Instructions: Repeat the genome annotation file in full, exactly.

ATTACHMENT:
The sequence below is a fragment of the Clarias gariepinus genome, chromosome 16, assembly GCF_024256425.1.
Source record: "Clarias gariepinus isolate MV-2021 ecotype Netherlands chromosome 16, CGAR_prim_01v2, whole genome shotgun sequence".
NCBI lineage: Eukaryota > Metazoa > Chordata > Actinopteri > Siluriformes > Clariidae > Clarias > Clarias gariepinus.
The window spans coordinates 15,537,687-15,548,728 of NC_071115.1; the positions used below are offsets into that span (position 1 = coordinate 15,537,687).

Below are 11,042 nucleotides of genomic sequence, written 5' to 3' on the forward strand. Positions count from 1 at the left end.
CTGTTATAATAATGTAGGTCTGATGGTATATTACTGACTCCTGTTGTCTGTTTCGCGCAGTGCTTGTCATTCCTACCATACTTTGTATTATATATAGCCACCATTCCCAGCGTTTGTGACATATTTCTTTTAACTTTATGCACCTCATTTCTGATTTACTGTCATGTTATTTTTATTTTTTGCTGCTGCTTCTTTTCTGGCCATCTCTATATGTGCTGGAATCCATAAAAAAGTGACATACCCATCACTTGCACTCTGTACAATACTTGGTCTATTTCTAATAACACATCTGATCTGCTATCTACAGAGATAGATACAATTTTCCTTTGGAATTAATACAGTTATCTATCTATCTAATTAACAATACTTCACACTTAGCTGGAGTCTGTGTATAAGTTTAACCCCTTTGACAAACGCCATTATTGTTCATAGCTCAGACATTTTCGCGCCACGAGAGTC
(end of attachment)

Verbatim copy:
The sequence below is a fragment of the Clarias gariepinus genome, chromosome 16, assembly GCF_024256425.1.
Source record: "Clarias gariepinus isolate MV-2021 ecotype Netherlands chromosome 16, CGAR_prim_01v2, whole genome shotgun sequence".
NCBI lineage: Eukaryota > Metazoa > Chordata > Actinopteri > Siluriformes > Clariidae > Clarias > Clarias gariepinus.
The window spans coordinates 15,537,687-15,548,728 of NC_071115.1; the positions used below are offsets into that span (position 1 = coordinate 15,537,687).

Below are 11,042 nucleotides of genomic sequence, written 5' to 3' on the forward strand. Positions count from 1 at the left end.
CTGTTATAATAATGTAGGTCTGATGGTATATTACTGACTCCTGTTGTCTGTTTCGCGCAGTGCTTGTCATTCCTACCATACTTTGTATTATATATAGCCACCATTCCCAGCGTTTGTGACATATTTCTTTTAACTTTATGCACCTCATTTCTGATTTACTGTCATGTTATTTTTATTTTTTGCTGCTGCTTCTTTTCTGGCCATCTCTATATGTGCTGGAATCCATAAAAAAGTGACATACCCATCACTTGCACTCTGTACAATACTTGGTCTATTTCTAATAACACATCTGATCTGCTATCTACAGAGATAGATACAATTTTCCTTTGGAATTAATACAGTTATCTATCTATCTAATTAACAATACTTCACACTTAGCTGGAGTCTGTGTATAAGTTTAACCCCTTTGACAAACGCCATTATTGTTCATAGCTCAGACATTTTCGCGCCACGAGAGTC